Secondly, Jesus (and the Father) did this Himself. Only this time it went to the point of torture, separation, and death. And this time, He did it, not to treat any need in His own soul, but to give us life. Yet, as Abraham rightly guessed, God could cause life to come after death, and Jesus defeated death. First though, was an incredibly painful sacrifice.

Thanks, God.

See Genesis 22:1-18, Hebrews 11:17-19.

Thanks, God.

[Listen to the song if you haven’t yet.  🙂   (Or listen to it twice.)]

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Division by 0

People debate what something divided by 0 equals. Some people argue that 1 / 0 equals infinity; others say it has no meaning. In Java programming, dividing a number by 0 gives the result nan (which stands for Not-A-Number).

In support of the idea that division by 0 is infinity, people cite the fact that the smaller the number you divide something by, the bigger the answer gets:

10 / 100 = 0.1
10 / 10 = 1
10 / 1 = 10
10 / 0.1 = 100
10 / 0.01 = 1000
(and so on…)

The closer the divisor gets to 0, the larger the answer gets. Thus, by extension, division by an infinitely small number would give the result of an infinitely large number.

I however, disagree with this view. I think that the answer lies with the definition of division, and that division by 0 has no real value. Growing up, division was explained to me thus: if you have a number and you break in to x number of pieces, how big will those pieces be? While this definition helped me understand the concept, it doesn’t seem to work for decimal divisors: after all, how do you break 10 into 0.1 pieces?

Perhaps a more accurate way to look at division is this way: if you break 10 into pieces that are 0.1 in size, how many of those pieces will you get? What about division by a larger number though? 10 / 100 — if you break 10 into pieces a 100 big…how many do you get? You only get 0.1, 1 tenth, of a piece 100 big.

With this definition, you get this: 10 / 0 — if you break 10 into pieces that are 0 big, how many will you get? You might be tempted to answer “infinity.” After all, you can add 0 together an infinite amount of times and still have plenty of room to spare. But here’s the thing: even if you have an infinite number of 0s, you won’t get back up to 10. Infinity 0s does not equal 10; infinity 0’s just equals 0. After breaking 10 into an infinite number of 0s, you still have 10 left over. Division by 0 simply makes no sense. That’s why I think it’s undefined, rather than infinity.

Two quick notes:

Division is supposed to be the opposite of multiplication: 8 / 2 = 4 —- 2 * 4 = 8 However, 8 / 0 = [for the sake of argument: infinity] —- 0 * infinity = 0, not 8.

As I heard someone point out once, infinity really isn’t a number; it’s a concept.

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Hardcore Determinism

I was cleaning out a drawer last week, and I came across an old poem I had written titled, “Hardcore Determinism” (See the bottom of this post). The poem is more or less nonsense; it’s on determinists, people who will believe what they believe no matter what you argue.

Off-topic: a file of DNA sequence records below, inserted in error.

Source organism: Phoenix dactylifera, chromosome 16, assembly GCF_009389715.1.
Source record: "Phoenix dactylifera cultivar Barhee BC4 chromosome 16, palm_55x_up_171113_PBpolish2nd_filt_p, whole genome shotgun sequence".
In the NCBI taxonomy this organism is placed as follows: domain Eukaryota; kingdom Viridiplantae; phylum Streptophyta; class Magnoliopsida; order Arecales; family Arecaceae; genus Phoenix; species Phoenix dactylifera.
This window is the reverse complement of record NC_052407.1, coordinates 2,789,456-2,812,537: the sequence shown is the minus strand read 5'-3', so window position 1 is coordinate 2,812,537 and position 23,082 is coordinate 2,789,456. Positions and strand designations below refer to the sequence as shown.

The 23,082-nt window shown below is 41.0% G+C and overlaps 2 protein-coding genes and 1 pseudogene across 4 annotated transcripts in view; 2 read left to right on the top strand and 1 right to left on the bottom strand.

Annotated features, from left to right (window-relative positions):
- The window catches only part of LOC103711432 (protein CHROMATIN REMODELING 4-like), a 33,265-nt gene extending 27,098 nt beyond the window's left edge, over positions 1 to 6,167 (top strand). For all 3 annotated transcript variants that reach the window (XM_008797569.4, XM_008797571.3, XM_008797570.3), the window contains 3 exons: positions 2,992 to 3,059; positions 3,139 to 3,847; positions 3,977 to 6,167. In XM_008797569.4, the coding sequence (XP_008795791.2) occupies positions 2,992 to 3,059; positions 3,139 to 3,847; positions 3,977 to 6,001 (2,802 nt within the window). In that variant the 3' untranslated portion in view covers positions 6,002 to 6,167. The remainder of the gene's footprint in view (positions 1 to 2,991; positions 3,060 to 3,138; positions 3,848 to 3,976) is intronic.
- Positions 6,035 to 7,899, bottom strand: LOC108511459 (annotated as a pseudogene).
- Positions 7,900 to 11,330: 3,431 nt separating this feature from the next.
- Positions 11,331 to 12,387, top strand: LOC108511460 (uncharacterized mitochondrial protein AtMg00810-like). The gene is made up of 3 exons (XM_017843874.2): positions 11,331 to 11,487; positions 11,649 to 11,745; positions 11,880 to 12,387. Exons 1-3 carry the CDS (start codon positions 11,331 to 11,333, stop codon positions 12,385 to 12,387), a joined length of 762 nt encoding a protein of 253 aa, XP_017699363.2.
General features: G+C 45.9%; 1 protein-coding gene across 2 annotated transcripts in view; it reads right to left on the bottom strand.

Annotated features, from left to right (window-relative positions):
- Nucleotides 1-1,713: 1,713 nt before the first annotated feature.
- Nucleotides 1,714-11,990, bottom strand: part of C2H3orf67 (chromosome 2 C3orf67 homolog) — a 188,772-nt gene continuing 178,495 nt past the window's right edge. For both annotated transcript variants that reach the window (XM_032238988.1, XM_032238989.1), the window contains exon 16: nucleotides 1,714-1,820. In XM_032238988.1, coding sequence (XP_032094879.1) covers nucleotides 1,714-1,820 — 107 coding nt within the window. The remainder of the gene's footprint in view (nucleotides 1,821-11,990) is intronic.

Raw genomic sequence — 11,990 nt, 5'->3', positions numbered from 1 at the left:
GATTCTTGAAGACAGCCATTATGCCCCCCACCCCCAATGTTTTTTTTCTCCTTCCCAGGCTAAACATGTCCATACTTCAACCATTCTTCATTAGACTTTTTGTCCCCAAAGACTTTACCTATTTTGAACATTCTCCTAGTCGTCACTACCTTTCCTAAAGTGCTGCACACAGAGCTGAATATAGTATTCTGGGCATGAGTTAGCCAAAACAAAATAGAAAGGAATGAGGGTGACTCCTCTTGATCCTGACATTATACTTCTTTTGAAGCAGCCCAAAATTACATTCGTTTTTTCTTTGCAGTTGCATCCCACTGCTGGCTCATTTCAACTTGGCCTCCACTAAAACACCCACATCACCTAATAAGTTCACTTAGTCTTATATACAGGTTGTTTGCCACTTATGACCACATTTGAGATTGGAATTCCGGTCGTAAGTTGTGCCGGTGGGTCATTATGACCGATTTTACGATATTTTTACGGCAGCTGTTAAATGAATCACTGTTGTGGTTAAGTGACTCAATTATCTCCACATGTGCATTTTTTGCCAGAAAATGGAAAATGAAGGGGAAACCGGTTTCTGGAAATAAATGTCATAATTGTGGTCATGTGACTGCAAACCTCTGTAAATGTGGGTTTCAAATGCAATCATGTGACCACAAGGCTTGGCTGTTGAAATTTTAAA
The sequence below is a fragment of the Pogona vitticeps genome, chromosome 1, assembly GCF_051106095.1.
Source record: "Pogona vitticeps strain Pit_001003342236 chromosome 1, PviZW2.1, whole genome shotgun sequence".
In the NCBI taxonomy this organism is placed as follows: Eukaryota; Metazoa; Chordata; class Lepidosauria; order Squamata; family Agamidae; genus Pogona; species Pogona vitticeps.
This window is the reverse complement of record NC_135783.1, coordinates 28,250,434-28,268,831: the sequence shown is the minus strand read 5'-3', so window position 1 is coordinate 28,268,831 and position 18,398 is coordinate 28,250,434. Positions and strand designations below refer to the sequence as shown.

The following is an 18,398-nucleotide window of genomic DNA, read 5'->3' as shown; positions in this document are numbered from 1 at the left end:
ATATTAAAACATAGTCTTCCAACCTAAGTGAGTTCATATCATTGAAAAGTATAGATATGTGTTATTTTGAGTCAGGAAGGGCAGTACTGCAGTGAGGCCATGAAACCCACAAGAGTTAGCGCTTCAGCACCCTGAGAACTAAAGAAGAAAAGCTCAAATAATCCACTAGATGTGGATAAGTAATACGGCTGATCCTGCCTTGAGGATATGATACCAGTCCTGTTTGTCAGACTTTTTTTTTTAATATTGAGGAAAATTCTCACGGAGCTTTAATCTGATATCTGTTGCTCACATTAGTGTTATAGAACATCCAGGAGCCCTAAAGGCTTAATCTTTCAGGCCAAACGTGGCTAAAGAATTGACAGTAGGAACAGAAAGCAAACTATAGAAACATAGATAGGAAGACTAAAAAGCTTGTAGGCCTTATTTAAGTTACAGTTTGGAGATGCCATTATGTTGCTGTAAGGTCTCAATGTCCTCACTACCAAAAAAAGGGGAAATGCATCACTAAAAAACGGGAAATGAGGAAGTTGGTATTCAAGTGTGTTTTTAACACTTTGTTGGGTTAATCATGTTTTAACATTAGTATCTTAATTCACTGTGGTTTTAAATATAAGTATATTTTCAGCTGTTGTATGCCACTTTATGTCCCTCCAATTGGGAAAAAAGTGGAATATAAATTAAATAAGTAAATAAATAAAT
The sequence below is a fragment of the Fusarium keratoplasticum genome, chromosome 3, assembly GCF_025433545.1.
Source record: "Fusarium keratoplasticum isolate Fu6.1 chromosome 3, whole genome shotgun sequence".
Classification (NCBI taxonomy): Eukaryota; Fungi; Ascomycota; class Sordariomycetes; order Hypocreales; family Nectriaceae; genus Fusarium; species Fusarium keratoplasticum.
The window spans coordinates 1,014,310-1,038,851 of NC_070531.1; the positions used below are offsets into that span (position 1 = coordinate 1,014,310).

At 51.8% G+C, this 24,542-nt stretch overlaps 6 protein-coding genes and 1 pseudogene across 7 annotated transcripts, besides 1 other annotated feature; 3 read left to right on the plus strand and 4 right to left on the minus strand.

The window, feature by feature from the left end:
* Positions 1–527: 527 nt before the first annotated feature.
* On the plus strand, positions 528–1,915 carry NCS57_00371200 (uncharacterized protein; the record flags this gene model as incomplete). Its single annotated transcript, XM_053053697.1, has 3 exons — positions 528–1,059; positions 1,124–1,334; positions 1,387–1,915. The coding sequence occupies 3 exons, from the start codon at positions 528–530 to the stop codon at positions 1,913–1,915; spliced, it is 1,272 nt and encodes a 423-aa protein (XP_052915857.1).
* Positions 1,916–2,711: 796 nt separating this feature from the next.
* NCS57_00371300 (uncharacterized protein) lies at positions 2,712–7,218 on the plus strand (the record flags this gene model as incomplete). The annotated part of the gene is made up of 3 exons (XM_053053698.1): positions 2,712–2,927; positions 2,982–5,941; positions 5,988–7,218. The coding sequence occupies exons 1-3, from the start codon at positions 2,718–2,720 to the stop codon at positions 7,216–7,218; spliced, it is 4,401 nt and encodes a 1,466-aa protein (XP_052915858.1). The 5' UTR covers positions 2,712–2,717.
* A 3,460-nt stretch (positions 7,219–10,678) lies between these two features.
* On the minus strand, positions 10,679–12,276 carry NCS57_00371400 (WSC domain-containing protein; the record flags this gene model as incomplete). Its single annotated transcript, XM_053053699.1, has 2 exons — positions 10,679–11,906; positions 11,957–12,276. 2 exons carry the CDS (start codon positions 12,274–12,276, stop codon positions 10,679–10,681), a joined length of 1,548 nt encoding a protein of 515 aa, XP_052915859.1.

As a good friend once said to me, a determinist is someone who’s logic is not flawed, but it’s like a ring. No inherent flaws exist in their logic, but the logic is circular and it’s rather narrow-minded.

For example, take people who believe that reality is just an illusion or a dream. If you try to argue with them, perhaps even stomp on their toes to try to show them that pain is real, they will merely pass it off as another illusion. Within the framework and lens they have set up for themselves, what they say makes sense, even though to most people it seems like pish-posh. After all, how do you argue with someone who tells you that you are a figment of their imagination, by telling them you are conscious and you know you’re real? They’ll just pass that off as part of the illusion. There comes a point at which, when someone becomes unwilling to believe otherwise, arguing becomes practically fruitless.

The dwarves from C.S. Lewis’s The Last Battle come to mind — the ones who believe they are in the stable when in reality they are in the entrance to Aslan’s country. Alsan gives them a feast, tells them where they really are, and yet they willingly see it as more stable-stuff, upon which Aslan states he can do no more for them (now, whether there was NOTHING he could do for them is a whole other discussion — perhaps a more important discussion).

I don’t know that I can say I’ve actually come across someone who’s a strict determinist, though I have come across people who seem dead set on a certain stance.


Here’s the poem. It’s essentially speaking of the nonsense that determinism can lead to:

Hardcore Determinism

Topsy Turvy twinkle Doom…
I stare at the wall of the other room.
Trip Toss sprinkle Zoom…
I’ve swept the stairs with the other broom.

Crash, kerplunk – a yell – whoosh
The chained-tight dog is running loose
Crack, clang – whisper – noose
The dog ran over the flying moose

Lurch-n-lumber zip not Night
I lost all but all my fights
Ling’ring lemon tip some Light
I, through sound, won’t fly a kite

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I was thinking the other day about the phrase “the power of prayer.”  It started when I was hit by the thought, “there is no such thing as ‘the power of prayer.’ ” — meaning that the act of praying is not where the power is; the power really is from God.  There is no inherent power in words or thoughts, spoken or unspoken.  However, something in these statements didn’t sound entirely right.  (I remember thinking, without clearly knowing why, “Dad wouldn’t fully accept this train of thought.”)  Then I realized I was forgetting something.  Prayer does have a “power,” but it’s a different kind of power.  The power of prayer is the power, not to move mountains, but to move God.  That is in essence what prayer is; to pray is to make a request of God, to ask Him to do something He otherwise might not do.